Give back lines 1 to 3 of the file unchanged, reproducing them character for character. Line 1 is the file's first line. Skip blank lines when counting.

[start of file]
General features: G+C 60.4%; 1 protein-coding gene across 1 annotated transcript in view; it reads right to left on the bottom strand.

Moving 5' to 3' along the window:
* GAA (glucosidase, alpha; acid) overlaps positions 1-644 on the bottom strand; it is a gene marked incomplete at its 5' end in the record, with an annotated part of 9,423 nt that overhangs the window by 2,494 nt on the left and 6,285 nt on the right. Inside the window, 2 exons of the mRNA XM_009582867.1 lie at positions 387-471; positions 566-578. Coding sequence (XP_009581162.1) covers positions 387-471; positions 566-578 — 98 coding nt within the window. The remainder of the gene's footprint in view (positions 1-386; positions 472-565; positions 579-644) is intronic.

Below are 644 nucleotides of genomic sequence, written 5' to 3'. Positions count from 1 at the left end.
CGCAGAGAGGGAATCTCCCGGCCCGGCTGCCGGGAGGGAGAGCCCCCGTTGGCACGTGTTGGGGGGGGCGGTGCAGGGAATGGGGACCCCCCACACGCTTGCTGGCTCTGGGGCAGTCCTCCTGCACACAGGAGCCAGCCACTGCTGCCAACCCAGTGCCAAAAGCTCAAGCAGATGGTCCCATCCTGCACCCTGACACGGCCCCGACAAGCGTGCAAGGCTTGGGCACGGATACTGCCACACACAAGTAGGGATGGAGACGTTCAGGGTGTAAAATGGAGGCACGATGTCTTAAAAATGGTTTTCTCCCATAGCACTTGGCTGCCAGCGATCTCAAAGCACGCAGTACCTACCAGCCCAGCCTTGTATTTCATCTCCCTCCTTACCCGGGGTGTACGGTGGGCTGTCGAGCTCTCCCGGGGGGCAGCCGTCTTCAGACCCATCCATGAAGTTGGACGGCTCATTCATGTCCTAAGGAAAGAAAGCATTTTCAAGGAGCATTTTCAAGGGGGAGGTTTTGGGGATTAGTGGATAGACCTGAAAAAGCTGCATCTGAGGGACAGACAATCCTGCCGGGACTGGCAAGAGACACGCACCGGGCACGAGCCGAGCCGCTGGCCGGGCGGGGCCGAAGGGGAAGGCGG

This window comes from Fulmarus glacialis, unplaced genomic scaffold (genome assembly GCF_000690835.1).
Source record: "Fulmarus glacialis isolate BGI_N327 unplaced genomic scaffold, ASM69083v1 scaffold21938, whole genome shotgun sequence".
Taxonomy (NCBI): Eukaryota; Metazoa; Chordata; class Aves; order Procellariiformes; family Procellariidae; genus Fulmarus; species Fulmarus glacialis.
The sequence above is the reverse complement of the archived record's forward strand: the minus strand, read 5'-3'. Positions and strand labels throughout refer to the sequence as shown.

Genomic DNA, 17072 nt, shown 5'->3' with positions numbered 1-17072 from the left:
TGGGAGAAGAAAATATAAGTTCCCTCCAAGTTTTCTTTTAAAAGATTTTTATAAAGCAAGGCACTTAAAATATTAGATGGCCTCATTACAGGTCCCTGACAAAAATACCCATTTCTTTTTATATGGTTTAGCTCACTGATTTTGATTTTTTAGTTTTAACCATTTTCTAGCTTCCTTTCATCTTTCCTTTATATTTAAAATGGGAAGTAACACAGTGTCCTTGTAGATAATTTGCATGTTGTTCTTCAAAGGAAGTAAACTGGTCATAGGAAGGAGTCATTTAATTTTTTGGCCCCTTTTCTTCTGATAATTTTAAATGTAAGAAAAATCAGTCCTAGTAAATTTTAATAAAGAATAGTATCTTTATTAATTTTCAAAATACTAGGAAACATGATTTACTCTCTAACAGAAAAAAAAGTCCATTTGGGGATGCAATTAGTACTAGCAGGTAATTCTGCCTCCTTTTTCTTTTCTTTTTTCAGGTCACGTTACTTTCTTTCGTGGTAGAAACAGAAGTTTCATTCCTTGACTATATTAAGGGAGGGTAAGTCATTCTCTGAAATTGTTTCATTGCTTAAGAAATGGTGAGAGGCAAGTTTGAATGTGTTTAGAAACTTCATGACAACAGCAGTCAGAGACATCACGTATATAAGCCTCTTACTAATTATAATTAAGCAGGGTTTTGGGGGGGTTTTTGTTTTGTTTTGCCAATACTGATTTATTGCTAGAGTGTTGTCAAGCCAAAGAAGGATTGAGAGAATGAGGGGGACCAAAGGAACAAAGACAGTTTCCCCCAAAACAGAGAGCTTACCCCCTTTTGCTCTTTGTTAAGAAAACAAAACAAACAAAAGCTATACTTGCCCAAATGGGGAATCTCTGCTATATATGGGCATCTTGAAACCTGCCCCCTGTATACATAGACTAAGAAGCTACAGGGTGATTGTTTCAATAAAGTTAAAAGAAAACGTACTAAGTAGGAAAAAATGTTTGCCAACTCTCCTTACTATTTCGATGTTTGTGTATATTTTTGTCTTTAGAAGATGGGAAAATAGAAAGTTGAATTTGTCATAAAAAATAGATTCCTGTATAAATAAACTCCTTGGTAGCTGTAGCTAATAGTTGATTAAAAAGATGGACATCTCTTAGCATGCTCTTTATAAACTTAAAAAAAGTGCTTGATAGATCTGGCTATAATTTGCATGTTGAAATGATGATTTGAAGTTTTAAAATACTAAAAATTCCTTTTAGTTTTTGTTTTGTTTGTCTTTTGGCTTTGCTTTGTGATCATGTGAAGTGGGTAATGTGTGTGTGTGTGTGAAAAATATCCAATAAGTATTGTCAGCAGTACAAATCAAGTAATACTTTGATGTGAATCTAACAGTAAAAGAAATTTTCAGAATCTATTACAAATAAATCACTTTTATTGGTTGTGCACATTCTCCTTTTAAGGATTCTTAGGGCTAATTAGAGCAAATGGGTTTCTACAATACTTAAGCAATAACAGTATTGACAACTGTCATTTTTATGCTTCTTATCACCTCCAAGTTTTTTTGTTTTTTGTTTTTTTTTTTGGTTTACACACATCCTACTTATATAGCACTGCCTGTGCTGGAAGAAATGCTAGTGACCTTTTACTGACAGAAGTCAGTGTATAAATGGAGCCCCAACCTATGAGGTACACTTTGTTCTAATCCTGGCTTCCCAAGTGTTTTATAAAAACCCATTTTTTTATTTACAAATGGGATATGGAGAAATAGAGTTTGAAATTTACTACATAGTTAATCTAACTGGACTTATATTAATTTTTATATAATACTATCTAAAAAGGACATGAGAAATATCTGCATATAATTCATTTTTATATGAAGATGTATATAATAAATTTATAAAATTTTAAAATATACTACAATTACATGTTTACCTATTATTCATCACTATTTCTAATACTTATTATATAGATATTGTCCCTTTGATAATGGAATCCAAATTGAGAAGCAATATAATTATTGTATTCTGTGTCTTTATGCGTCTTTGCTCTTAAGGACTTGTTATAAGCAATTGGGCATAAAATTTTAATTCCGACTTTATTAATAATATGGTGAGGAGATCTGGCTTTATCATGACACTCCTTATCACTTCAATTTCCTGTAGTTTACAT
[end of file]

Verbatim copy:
General features: G+C 60.4%; 1 protein-coding gene across 1 annotated transcript in view; it reads right to left on the bottom strand.

Moving 5' to 3' along the window:
* GAA (glucosidase, alpha; acid) overlaps positions 1-644 on the bottom strand; it is a gene marked incomplete at its 5' end in the record, with an annotated part of 9,423 nt that overhangs the window by 2,494 nt on the left and 6,285 nt on the right. Inside the window, 2 exons of the mRNA XM_009582867.1 lie at positions 387-471; positions 566-578. Coding sequence (XP_009581162.1) covers positions 387-471; positions 566-578 — 98 coding nt within the window. The remainder of the gene's footprint in view (positions 1-386; positions 472-565; positions 579-644) is intronic.